Agronomy and Horticulture Department



Kent M. Eskridge

Date of this Version





Copyright 1995 American Society for Horticultural Science. Used by Permission.


Plant breeders developing disease-resistant horticultural crops need flexible and powerful statistical methods to compare treatments efficiently. The most commonly used statistical methods are those based on analysis of variance (ANOVA), regression, and correlation. The valid use of these methods requires that the data have 1) normally distributed responses, 2) constant error variance, 3) independently distributed errors, and 4) a correctly specified model. However, many plant disease experiments yield data that do not adhere to these standard assumptions. For example, in an experiment involving population levels of a pathogen, rarely will population levels be normally distributed. Field counts of the number of nondiseased individuals in a plot many times will have different variances for various treatments. Laboratory experiments measuring the amount of a particular chemical compound produced by a pathogen may have a few cultures with extremely high amounts of the compound, indicating the presence of outliers.

Using standard methods (e.g., ANOVA) on data such as these is questionable for several reasons. Any conclusions based on unreasonable assumptions are suspect and may be wrong simply because the chosen method of analysis forces assumptions on the data that cannot be justified. More importantly, use of inappropriate statistical methods many times reduces the chances of correctly identifying differences that would have been found had the correct method been used.

Nonparametric (NP) statistical methods can be useful alternatives to classical statistical methods. Nonparametric methods require fewer assumptions about the data, but in many cases, allow one to draw valid conclusions with considerably better chances of detecting differences between treatments. The objective of this paper is to demonstrate how nonparametric statistical methods can be simply applied to data likely to result from plant disease experiments.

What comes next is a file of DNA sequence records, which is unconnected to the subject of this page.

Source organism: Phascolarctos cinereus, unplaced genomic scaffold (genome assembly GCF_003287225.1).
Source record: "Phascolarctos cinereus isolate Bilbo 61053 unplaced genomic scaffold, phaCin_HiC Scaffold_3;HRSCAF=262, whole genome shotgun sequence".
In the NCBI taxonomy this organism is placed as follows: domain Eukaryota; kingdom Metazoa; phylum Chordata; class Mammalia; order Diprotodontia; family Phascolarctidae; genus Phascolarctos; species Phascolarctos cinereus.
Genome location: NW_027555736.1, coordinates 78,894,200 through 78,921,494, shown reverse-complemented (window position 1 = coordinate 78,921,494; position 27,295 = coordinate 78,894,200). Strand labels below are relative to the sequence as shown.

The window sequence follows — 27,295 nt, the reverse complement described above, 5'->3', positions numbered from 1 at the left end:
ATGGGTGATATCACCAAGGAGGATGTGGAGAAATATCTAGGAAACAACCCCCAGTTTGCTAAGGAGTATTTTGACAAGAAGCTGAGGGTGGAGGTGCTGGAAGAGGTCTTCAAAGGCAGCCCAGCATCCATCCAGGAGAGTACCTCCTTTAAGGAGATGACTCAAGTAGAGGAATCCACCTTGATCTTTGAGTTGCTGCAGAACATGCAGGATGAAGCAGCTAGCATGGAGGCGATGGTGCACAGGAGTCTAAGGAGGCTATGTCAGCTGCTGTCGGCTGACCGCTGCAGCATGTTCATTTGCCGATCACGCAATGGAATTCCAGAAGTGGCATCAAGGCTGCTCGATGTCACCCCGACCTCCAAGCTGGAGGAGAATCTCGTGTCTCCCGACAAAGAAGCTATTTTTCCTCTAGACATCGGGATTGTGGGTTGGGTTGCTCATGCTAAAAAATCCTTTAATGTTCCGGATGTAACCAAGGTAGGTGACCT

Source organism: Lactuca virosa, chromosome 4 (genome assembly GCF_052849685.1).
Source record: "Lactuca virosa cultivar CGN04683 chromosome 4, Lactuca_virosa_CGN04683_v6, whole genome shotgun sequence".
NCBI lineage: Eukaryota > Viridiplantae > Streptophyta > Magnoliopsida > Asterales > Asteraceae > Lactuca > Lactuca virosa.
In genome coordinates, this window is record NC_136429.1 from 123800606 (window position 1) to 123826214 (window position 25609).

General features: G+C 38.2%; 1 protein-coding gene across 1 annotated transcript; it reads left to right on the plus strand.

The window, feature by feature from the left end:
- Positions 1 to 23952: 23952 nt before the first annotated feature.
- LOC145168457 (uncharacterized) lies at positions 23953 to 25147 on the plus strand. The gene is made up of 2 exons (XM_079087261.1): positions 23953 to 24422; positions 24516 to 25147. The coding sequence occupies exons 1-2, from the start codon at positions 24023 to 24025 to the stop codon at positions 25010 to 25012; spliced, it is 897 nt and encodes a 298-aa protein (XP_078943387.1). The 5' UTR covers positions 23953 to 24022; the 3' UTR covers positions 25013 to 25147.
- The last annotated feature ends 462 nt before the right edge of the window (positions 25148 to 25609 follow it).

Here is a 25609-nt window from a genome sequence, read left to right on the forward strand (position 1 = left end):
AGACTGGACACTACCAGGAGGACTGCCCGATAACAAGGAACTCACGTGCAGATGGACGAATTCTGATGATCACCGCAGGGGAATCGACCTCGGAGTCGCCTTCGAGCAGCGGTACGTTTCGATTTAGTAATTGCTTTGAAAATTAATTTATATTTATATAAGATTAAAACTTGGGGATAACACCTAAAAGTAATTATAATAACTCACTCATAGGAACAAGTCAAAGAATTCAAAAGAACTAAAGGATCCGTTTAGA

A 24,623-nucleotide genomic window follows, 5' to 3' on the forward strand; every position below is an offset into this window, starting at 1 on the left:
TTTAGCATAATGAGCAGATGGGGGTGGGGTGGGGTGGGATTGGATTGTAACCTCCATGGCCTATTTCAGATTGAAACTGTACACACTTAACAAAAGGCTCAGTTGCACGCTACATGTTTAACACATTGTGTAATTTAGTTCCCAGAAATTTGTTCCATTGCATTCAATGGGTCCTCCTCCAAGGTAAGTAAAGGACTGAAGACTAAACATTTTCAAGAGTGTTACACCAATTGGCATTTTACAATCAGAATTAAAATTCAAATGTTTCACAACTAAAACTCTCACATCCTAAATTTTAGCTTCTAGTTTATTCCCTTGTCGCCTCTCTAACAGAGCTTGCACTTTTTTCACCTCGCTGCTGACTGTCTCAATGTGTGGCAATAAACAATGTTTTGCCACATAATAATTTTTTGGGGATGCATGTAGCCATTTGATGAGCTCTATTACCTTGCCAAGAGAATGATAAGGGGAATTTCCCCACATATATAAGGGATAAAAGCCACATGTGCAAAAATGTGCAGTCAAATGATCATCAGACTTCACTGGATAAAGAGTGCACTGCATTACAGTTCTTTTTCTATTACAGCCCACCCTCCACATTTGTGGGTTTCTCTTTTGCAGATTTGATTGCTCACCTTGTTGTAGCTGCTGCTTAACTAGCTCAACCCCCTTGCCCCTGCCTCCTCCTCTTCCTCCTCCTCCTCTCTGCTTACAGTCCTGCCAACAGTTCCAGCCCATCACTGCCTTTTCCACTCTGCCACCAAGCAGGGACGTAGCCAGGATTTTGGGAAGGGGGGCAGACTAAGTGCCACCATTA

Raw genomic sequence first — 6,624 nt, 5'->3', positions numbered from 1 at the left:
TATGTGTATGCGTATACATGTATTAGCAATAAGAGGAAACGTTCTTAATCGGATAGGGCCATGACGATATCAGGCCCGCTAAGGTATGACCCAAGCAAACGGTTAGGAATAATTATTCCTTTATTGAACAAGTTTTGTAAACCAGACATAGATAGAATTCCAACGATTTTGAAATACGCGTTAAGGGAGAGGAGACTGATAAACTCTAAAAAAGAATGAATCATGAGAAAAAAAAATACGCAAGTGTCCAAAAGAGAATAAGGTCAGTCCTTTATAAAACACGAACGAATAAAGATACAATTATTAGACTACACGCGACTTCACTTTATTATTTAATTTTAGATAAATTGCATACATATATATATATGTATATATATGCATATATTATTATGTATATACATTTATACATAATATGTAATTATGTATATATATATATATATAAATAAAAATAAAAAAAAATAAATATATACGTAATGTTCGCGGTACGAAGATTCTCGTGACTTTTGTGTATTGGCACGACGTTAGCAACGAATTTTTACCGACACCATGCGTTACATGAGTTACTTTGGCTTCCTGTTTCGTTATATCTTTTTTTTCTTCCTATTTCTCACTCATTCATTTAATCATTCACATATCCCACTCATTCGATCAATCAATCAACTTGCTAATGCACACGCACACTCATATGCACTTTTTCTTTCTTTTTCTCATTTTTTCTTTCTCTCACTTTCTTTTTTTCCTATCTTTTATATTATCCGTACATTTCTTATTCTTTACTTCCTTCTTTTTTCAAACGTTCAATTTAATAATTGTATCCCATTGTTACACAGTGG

Many plant disease experiments involve measuring a quantitative response on each of several treatments. The main goal is to determine if responses differ among treatments. Some form of ANOVA is usually appropriate for testing equality of treatment effects. The specific type of ANOVA will depend on 1) the experiment design and 2) the distribution of the response variable. Nonparametric methods can be applied easily to several of the most commonly used designs, assuming the hypothesis of interest is no difference between true treatment medians. Use of medians is preferable to means when data are not normally distributed, because medians are less sensitive to extremes. However, when data are normal, the true mean equals the true median and statements about the medians apply to the means.

Completely randomized design (CRD). This type of experiment design consists of several experimental units being randomly assigned to each treatment, and a quantitative response is obtained from each unit. Nonparametric statistical methods are easily applied to data from a CRD. A simple approach is to use a nonparametric ANOVA based on ranks (Conover and Iman, 1981). The procedure is to 1) assign ranks to all data points; 2) using the classical CRD ANOVA, analyze the ranks as if they were the observed responses; and 3) if the F test is significant, conclude at least two treatment medians differ and use a multiple comparison method (e.g., LSD) on the ranked data to identify which treatments differ.